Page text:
Yoga for Duckhunters

from the studio to the tidal flats

Tag: wingshooting

magic

Every now and then, there is a day when things go right because you let them. When, for whatever reason, you get out of your own way. You don’t take into account anything that doesn’t matter. You don’t set expectations within the context of time, money, or energy available. You don’t let the hooks flying at you in the form of annoyances or anxieties come anywhere near flesh. They bounce off you like the steel of your resolve toward the pure experience you want, and you get. Because every now and then, you haven’t skipped any steps or put in too many. Every now and then, it happens on the same day to you as to the dog, and everyone eats breakfast and is heading to the mountains like we’re never going back home.

Today was like that. Cogswell in the back seat and only good songs on the radio. Every light in town was green or else we didn’t notice that the world was conspiring against us like on a Monday morning when they are red, red, red. And you jerk to a stop again with the angst of an animal caged wearing slacks and a blouse, as my friend reminds me no one says slacks and blouse anymore. “Actually,” she said, “No one has said blouse since before you were born.” I’m sticking with it, because if I have to wear anything resembling a blouse, defined in my mind as an article of clothing so fragile it only makes sense to wear in temperature controlled buildings and also great for tearing off and waving like a flag out the window of a car leaving the last light in town with the radio blasting Free Bird, it’s not just a shirt.

We were free of drag – the total sum of the things in life that keep you buttoned down. We had our shotguns and our snowshoes. The temperature was still below freezing at that early hour. In a hundred more miles on the road, the sun would be hitting the north-facing slopes, and the light would hint off snow like diamonds. We’d be in heaven, and we wouldn’t care about if it was exactly the right temperature or not.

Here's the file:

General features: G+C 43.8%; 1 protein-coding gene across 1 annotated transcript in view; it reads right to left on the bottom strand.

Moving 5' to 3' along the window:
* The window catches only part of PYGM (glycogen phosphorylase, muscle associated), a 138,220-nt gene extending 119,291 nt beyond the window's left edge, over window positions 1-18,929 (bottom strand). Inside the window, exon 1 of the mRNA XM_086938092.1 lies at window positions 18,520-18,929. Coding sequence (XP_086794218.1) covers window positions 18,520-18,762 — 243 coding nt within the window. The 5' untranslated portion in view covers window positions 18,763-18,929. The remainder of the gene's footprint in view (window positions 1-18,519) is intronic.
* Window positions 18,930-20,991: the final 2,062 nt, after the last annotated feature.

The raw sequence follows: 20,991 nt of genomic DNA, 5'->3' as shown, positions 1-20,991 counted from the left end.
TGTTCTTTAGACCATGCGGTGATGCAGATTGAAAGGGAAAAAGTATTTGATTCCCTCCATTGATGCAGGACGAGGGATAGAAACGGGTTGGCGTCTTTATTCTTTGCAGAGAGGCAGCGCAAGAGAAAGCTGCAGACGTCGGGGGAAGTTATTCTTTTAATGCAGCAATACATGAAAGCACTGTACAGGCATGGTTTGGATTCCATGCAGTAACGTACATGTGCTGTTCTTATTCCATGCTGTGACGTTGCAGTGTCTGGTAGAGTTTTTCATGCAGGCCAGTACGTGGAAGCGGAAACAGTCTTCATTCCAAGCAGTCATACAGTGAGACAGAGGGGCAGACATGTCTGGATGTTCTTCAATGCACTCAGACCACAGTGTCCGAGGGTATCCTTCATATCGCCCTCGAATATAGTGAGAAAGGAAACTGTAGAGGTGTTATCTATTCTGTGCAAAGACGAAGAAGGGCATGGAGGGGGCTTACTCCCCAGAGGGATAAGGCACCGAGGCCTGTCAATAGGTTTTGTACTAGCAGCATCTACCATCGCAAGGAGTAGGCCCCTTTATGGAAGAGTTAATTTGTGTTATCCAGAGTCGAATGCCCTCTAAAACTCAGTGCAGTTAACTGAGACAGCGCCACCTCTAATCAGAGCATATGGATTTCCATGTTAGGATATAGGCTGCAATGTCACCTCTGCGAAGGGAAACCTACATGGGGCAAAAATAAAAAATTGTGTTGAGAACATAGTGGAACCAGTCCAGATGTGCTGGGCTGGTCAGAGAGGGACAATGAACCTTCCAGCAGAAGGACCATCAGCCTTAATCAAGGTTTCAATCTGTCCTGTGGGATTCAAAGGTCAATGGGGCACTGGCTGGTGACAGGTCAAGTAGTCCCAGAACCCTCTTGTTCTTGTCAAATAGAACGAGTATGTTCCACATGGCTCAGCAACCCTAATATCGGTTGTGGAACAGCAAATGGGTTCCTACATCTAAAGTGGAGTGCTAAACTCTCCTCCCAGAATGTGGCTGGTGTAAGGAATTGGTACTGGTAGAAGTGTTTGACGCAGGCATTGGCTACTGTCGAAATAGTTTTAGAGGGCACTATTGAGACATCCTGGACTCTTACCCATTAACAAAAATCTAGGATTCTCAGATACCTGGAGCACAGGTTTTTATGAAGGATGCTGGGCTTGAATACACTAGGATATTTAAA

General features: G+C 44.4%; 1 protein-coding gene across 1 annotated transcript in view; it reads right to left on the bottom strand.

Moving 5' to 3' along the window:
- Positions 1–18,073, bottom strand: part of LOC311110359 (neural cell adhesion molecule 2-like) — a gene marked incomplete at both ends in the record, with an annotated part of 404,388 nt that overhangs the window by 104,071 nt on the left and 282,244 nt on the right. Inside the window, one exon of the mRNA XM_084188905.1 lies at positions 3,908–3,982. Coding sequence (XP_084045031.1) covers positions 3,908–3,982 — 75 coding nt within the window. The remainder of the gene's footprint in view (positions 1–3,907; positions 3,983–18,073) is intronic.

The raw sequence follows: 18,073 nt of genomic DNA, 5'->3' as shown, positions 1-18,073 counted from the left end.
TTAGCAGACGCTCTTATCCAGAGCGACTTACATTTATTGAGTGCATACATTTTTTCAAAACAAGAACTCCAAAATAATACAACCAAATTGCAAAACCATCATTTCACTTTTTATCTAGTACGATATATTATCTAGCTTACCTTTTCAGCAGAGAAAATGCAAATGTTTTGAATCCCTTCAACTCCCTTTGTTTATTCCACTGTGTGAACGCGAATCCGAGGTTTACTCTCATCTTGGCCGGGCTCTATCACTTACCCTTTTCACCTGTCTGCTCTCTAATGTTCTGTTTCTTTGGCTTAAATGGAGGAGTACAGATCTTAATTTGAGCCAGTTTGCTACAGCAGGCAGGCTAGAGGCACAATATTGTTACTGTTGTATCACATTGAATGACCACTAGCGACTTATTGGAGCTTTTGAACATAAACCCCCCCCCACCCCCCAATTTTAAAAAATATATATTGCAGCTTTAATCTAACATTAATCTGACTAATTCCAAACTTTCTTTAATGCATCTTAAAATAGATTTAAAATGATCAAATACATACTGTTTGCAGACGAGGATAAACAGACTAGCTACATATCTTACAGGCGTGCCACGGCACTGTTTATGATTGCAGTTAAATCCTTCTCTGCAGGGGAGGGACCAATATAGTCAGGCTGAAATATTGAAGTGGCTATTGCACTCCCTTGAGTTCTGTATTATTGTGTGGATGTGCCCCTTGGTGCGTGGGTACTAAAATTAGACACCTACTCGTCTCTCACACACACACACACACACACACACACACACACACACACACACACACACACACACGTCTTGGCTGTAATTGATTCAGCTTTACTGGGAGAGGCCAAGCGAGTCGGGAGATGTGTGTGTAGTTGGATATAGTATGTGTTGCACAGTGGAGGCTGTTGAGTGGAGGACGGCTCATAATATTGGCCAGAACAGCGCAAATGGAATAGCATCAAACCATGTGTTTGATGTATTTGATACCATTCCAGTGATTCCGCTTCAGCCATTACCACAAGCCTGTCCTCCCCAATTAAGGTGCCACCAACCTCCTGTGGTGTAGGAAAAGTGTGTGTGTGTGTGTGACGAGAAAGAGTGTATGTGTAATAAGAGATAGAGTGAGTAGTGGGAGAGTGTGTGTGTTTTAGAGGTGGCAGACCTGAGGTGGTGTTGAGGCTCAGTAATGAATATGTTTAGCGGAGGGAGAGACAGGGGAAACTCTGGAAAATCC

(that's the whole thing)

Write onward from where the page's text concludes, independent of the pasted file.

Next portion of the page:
It could all go wrong, without saying. We could find another party at our spot. The snow could be too soft or too hard for Cogswell’s paws. The birds could have moved down or up or over. Sometimes it’s fun to have a conversation about what-if-but-then. Other times, you know your day is about waking up to the sun coming through the slats in the blinds before 8:00 a.m. for the first time in all of winter and how good the cold feels. You take off your blouse on the beach and love the smell of napalm.

That’s it. Today was the first time I would use steel shot for upland birds instead of lead. It was the right thing to do, and it felt right. The conversations leading up to it for so long were filed away in my head with so many other files: never apologize for being a hunter, hunters are conservationists, public lands are grand. It isn’t that those aren’t all part of the important talk at the outdoor community church. It’s just I want out of there sometimes. I want out of wearing the shirt.

Perhaps one of the only things my mother said to me that stuck was just after I came home from the first day of kindergarten upset. I had dressed up for school in a red dress and red shoes with matching hair ties. No one had prepared me for the fact that children did not dress like collector item dolls. The other kids made fun. I came home and threw my matching red purse on the sofa. “And no one has a purse either!” I sobbed.

“Honey,” my mom said. I could barely hear her as I racked my brain for how to get my hands on a regular pair of slacks and a blouse. But she finally got my attention, and said, “If somebody doesn’t like you, there’s something wrong with them. Because there’s nothing wrong with you.”